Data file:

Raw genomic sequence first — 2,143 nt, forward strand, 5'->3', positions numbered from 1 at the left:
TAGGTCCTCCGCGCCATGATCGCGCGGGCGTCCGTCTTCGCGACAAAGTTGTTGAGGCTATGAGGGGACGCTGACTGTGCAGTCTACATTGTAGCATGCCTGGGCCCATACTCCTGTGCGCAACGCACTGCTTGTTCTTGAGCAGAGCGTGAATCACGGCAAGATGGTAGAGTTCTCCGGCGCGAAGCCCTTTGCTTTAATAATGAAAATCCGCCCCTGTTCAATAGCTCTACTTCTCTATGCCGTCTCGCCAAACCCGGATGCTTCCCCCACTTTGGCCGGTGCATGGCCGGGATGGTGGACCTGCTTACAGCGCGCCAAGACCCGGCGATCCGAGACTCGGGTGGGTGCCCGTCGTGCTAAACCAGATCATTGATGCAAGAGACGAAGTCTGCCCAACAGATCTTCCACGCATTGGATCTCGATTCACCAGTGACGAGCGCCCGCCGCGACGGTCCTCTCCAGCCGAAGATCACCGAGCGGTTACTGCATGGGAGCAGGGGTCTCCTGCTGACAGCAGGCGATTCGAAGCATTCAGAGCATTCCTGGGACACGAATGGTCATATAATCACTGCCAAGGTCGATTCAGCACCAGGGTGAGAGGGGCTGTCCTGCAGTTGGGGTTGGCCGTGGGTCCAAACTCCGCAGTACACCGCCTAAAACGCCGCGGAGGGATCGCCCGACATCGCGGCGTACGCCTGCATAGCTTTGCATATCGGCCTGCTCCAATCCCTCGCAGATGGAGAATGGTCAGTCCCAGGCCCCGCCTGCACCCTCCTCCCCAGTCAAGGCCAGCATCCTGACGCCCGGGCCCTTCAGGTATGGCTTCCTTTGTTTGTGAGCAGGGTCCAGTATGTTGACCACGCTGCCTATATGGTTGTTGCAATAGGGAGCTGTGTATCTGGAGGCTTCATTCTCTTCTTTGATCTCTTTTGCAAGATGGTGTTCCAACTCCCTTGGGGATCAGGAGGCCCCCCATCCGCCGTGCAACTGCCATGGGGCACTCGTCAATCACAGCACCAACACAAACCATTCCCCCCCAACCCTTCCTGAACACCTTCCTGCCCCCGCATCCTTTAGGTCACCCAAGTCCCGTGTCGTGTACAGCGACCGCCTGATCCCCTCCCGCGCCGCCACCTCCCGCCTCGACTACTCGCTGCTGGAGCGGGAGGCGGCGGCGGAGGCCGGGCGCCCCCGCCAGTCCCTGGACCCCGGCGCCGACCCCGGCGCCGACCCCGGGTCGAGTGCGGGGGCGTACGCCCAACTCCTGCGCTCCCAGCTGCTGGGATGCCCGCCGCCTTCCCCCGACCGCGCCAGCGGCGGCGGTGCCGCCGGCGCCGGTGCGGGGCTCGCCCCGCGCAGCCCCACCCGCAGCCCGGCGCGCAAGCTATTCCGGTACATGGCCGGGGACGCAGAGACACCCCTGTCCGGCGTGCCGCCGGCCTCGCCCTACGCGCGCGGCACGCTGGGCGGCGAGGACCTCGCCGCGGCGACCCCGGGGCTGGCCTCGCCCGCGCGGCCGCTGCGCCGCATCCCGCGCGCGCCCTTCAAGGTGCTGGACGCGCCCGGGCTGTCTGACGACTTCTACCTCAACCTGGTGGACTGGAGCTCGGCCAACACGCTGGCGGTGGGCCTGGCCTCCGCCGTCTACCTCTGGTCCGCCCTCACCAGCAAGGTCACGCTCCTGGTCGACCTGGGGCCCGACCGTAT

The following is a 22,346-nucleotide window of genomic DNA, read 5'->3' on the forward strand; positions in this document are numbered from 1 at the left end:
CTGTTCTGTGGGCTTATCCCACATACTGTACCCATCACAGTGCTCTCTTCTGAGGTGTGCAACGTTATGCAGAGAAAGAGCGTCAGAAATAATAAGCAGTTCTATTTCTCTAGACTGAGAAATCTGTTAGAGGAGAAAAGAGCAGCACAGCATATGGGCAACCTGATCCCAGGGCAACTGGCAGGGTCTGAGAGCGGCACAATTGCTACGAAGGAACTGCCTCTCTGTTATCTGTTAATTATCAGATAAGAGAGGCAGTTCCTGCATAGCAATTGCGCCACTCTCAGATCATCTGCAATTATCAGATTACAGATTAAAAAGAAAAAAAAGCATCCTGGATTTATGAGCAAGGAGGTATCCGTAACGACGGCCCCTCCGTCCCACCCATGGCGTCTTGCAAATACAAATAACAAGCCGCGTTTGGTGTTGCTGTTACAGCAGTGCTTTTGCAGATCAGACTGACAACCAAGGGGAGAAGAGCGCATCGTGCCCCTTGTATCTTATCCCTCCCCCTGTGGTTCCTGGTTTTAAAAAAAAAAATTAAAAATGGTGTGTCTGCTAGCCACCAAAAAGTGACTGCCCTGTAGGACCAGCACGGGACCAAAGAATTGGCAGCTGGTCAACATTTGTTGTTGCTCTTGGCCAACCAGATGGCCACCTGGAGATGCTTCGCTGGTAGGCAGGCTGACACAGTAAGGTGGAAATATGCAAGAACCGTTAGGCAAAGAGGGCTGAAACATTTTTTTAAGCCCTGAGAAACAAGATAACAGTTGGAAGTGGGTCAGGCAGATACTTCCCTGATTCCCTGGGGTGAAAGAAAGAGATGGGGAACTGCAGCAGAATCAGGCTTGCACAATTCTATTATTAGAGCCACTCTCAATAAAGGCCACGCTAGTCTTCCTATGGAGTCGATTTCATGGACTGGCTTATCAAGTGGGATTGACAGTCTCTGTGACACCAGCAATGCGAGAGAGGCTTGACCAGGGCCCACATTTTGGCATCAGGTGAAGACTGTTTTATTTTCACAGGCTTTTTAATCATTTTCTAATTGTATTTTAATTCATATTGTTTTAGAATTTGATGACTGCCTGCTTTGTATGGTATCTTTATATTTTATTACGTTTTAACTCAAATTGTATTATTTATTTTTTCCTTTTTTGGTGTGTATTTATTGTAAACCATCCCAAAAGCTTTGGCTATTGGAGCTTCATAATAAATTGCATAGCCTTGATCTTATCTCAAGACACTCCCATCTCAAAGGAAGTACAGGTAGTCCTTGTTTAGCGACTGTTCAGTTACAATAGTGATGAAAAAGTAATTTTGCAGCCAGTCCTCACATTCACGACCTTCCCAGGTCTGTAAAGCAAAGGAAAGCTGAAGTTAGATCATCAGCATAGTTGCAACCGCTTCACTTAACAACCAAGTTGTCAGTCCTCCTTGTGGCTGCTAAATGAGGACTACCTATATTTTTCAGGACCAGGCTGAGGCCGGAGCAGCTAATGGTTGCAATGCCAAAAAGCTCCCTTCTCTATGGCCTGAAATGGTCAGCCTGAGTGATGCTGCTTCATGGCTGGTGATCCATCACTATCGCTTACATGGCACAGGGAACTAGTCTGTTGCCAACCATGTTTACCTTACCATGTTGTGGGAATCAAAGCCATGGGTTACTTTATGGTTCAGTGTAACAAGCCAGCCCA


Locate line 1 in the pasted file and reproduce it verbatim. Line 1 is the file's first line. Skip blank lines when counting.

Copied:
Raw genomic sequence first — 2,143 nt, forward strand, 5'->3', positions numbered from 1 at the left: